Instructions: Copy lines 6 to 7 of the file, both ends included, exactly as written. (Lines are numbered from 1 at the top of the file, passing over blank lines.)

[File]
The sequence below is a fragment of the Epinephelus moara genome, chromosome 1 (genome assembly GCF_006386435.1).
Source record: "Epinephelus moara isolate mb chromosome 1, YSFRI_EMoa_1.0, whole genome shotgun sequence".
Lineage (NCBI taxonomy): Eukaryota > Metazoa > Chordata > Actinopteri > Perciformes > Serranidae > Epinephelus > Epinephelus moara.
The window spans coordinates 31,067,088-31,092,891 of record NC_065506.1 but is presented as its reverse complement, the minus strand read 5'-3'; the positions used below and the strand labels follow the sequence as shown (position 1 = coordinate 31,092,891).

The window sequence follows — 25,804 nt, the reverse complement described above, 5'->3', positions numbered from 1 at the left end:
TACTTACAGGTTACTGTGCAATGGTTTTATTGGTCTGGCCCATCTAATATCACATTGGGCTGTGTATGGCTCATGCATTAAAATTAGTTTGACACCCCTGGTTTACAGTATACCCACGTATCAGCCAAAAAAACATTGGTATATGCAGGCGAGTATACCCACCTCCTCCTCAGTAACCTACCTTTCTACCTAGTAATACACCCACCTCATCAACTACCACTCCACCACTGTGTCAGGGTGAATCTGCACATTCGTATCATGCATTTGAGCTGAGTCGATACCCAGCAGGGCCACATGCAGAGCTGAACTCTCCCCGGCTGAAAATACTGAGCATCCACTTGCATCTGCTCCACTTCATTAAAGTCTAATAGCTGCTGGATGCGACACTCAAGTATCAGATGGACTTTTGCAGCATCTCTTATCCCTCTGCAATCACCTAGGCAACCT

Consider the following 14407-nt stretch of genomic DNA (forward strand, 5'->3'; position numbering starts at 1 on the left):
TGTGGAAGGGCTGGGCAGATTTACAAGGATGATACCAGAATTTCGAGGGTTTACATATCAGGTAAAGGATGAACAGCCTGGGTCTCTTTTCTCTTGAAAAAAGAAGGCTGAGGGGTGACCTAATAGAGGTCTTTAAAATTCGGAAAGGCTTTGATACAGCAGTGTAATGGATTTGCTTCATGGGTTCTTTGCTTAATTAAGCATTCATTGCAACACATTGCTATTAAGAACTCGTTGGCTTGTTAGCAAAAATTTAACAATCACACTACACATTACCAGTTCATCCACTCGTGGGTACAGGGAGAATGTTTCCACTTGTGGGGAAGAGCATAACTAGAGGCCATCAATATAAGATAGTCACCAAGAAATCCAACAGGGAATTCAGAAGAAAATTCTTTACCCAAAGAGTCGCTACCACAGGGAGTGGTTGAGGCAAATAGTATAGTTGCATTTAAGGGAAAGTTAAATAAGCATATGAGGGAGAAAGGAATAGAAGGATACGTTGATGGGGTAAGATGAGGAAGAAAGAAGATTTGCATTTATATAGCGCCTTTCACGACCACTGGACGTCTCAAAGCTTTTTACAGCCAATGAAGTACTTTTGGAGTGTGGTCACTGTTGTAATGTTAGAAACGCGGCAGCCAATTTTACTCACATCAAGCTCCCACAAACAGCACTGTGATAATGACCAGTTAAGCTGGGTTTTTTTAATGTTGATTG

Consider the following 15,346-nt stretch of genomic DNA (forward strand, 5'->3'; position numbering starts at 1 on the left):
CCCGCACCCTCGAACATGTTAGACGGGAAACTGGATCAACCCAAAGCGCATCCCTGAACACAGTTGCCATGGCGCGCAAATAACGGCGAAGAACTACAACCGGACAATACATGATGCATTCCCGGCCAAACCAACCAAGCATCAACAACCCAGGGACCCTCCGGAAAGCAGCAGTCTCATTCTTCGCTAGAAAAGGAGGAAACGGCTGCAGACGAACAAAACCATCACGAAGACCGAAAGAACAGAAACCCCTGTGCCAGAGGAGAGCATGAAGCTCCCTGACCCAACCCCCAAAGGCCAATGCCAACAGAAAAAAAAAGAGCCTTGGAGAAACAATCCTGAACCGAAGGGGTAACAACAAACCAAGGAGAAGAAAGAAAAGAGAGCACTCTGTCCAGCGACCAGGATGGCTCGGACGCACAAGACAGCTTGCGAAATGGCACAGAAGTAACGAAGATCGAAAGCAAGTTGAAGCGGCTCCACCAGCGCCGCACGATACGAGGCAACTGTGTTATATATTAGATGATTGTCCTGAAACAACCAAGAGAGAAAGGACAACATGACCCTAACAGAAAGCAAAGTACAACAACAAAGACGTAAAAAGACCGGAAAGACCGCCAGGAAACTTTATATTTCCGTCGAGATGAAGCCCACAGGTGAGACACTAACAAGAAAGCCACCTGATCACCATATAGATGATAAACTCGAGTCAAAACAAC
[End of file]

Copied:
TACTTACAGGTTACTGTGCAATGGTTTTATTGGTCTGGCCCATCTAATATCACATTGGGCTGTGTATGGCTCATGCATTAAAATTAGTTTGACACCCCTGGTTTACAGTATACCCACGTATCAGCCAAAAAAACATTGGTATATGCAGGCGAGTATACCCACCTCCTCCTCAGTAACCTACCTTTCTACCTAGTAATACACCCACCTCATCAACTACCACTCCACCACTGTGTCAGGGTGAATCTGCACATTCGTATCATGCATTTGAGCTGAGTCGATACCCAGCAGGGCCACATGCAGAGCTGAACTCTCCCCGGCTGAAAATACTGAGCATCCACTTGCATCTGCTCCACTTCATTAAAGTCTAATAGCTGCTGGATGCGACACTCAAGTATCAGATGGACTTTTGCAGCATCTCTTATCCCTCTGCAATCACCTAGGCAACCT

Consider the following 14407-nt stretch of genomic DNA (forward strand, 5'->3'; position numbering starts at 1 on the left):